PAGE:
Right ventricular gene therapy with a beta-adrenergic receptor kinase inhibitor improves survival after pulmonary artery banding.
BACKGROUND: Increased right ventricular (RV) afterload results in RV hypertrophy and dysfunction, as well as increased levels of intracellular beta-adrenergic receptor kinase (betaARK1). We hypothesize that gene transfer of a betaARK1 inhibitor (betaARKct) may improve RV performance, morbidity, and mortality early after pulmonary artery (PA) banding. METHODS: Rabbits underwent PA banding 3 days after right coronary artery injection of an adenovirus containing the gene encoding the betaARKct peptide (n = 14), beta-galactosidase (n = 10), or an empty adenovirus (n = 19). After banding, hemodynamic instability and maximal rate of increase in right ventricular pressure (RV dP/dt(max)) were documented. For 7 days after banding, animals were monitored for mortality, activity, and appetite. RESULTS: When compared with controls, animals receiving the betaARKct transgene showed improvement in survival at 7 days (92.8% +/- 7% vs 48.3% +/- 9%, p = 0.01), less lethargy, a trend toward greater RV dP/dt(max) (NS), and increased hemodynamic stability at the time of banding (78% vs 41%, p = 0.03). CONCLUSIONS: Selective RV expression of betaARKct improves survival and morbidity after PA banding. This represents a novel therapeutic modality for clinical situations involving increased RV afterload.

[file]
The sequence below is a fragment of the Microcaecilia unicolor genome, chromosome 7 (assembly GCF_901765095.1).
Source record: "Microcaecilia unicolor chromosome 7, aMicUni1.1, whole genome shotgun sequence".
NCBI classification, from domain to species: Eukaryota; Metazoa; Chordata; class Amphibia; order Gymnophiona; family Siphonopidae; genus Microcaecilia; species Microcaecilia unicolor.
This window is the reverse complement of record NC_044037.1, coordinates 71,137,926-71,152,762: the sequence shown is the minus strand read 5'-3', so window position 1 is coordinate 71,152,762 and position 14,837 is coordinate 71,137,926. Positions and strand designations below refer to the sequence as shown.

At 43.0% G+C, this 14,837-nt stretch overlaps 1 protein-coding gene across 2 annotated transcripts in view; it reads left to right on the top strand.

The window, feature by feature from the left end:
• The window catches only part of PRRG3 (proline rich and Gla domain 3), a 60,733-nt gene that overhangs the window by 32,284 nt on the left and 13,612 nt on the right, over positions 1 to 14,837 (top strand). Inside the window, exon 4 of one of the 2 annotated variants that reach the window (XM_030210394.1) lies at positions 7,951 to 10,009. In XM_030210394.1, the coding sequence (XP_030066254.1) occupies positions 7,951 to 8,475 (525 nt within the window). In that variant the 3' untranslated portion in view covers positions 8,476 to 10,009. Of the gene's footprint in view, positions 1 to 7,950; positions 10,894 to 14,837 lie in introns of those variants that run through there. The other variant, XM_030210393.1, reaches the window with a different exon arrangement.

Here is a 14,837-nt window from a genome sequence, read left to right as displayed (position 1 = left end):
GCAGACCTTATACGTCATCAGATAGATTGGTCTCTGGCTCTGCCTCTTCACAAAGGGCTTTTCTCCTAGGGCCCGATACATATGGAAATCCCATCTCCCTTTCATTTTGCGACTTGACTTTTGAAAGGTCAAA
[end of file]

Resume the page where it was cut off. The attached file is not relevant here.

Emani, SM; Shah, AS; White, DC; Glower, DD; Koch, WJ
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